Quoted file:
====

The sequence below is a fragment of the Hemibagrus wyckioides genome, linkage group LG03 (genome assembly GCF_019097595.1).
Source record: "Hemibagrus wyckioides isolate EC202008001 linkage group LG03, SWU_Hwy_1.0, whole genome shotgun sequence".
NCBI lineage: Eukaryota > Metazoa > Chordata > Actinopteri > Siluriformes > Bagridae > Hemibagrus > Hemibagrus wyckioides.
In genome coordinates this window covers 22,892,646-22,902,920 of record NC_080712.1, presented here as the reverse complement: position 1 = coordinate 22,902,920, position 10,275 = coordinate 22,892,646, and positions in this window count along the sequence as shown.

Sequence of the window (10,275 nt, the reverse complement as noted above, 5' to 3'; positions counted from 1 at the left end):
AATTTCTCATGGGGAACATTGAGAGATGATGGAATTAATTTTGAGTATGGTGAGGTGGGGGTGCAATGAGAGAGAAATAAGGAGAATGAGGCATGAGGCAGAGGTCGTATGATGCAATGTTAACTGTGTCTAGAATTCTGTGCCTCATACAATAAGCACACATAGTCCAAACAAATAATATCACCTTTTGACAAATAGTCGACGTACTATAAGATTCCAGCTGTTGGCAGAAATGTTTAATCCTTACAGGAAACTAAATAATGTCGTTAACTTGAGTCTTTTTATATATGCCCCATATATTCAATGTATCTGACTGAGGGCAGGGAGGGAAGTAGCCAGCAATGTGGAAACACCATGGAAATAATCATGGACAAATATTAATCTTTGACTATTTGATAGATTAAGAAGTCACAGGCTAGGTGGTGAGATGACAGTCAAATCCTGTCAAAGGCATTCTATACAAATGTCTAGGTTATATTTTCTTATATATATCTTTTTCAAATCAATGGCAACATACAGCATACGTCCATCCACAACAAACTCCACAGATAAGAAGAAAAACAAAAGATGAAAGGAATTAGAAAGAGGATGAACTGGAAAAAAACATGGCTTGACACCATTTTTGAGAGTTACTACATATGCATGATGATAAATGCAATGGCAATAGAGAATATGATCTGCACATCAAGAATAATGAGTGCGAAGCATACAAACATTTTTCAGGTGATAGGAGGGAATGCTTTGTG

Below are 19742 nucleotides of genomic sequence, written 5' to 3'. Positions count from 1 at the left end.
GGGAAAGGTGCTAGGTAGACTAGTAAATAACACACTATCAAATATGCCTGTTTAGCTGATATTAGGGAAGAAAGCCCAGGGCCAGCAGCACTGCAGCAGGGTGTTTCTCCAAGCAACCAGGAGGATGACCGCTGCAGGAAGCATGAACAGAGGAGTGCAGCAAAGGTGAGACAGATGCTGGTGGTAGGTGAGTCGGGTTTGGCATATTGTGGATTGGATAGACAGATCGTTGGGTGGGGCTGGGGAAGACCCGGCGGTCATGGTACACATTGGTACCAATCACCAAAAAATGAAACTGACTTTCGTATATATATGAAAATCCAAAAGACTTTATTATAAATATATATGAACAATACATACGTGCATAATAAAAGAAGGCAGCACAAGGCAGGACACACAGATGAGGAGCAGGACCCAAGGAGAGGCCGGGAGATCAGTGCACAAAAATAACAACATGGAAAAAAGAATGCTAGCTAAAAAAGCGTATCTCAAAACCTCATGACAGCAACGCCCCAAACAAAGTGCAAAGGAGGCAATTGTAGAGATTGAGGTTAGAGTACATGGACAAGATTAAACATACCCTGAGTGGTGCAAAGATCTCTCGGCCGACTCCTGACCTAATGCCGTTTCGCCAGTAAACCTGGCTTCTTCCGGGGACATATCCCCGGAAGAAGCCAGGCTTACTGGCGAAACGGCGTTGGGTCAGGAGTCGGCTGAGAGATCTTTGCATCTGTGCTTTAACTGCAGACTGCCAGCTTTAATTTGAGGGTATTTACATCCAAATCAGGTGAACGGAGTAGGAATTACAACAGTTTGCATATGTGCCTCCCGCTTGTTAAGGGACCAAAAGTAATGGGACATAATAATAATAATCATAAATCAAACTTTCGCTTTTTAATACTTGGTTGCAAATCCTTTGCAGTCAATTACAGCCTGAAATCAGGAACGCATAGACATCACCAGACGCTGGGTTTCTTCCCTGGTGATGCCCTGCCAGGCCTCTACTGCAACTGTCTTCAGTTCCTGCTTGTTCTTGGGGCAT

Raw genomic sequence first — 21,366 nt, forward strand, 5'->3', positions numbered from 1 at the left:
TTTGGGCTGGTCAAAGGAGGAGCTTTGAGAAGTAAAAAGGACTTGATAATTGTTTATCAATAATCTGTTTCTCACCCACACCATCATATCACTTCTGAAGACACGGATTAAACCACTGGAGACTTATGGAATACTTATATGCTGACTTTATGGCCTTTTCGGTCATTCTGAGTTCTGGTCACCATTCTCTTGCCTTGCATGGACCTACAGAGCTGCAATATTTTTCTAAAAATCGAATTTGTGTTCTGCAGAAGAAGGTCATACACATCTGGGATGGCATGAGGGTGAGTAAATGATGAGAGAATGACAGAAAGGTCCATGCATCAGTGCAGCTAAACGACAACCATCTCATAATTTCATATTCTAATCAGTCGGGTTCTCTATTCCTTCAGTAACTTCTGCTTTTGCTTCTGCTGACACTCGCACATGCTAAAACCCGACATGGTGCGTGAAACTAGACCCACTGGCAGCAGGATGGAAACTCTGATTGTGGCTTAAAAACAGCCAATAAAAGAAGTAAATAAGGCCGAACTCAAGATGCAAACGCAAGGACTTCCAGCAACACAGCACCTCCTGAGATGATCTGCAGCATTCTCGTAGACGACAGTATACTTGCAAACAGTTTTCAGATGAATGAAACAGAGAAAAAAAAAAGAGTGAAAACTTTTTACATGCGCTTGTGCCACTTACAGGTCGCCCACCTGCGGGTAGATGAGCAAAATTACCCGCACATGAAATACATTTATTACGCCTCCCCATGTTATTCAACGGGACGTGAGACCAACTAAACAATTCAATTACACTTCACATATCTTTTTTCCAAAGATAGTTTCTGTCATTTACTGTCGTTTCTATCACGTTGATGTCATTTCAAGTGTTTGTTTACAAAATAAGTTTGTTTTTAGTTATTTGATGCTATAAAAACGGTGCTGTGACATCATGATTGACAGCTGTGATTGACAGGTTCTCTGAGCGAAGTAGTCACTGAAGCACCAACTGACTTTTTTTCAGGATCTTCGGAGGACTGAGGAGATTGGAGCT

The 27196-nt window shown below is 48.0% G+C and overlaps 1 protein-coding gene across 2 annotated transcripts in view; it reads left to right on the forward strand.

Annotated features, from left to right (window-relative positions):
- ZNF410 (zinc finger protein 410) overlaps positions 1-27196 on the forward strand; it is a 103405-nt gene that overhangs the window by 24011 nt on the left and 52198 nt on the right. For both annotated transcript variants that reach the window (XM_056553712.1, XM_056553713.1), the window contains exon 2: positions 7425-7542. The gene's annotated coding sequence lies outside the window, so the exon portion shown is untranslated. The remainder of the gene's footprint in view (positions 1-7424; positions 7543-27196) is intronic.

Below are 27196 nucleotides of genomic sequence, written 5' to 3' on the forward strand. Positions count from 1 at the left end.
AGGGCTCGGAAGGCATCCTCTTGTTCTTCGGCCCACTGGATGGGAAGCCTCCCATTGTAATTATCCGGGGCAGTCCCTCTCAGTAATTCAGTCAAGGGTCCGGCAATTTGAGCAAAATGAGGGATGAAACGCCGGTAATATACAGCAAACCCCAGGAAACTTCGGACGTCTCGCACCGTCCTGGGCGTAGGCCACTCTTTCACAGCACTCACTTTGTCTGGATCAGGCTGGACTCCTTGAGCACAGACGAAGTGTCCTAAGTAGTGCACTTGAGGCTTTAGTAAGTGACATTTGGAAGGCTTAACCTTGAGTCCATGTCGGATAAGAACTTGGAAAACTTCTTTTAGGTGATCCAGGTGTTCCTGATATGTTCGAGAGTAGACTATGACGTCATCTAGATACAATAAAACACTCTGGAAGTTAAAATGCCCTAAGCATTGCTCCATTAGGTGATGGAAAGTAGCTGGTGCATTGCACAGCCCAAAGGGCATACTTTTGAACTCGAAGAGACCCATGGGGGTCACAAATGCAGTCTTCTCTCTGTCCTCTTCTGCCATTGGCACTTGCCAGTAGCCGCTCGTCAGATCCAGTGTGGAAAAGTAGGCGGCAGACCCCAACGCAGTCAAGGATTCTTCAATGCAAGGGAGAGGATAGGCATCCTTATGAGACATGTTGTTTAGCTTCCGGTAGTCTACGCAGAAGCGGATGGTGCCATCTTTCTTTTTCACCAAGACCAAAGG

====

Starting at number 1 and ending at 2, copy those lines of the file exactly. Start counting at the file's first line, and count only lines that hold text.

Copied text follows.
The sequence below is a fragment of the Hemibagrus wyckioides genome, linkage group LG03 (genome assembly GCF_019097595.1).
Source record: "Hemibagrus wyckioides isolate EC202008001 linkage group LG03, SWU_Hwy_1.0, whole genome shotgun sequence".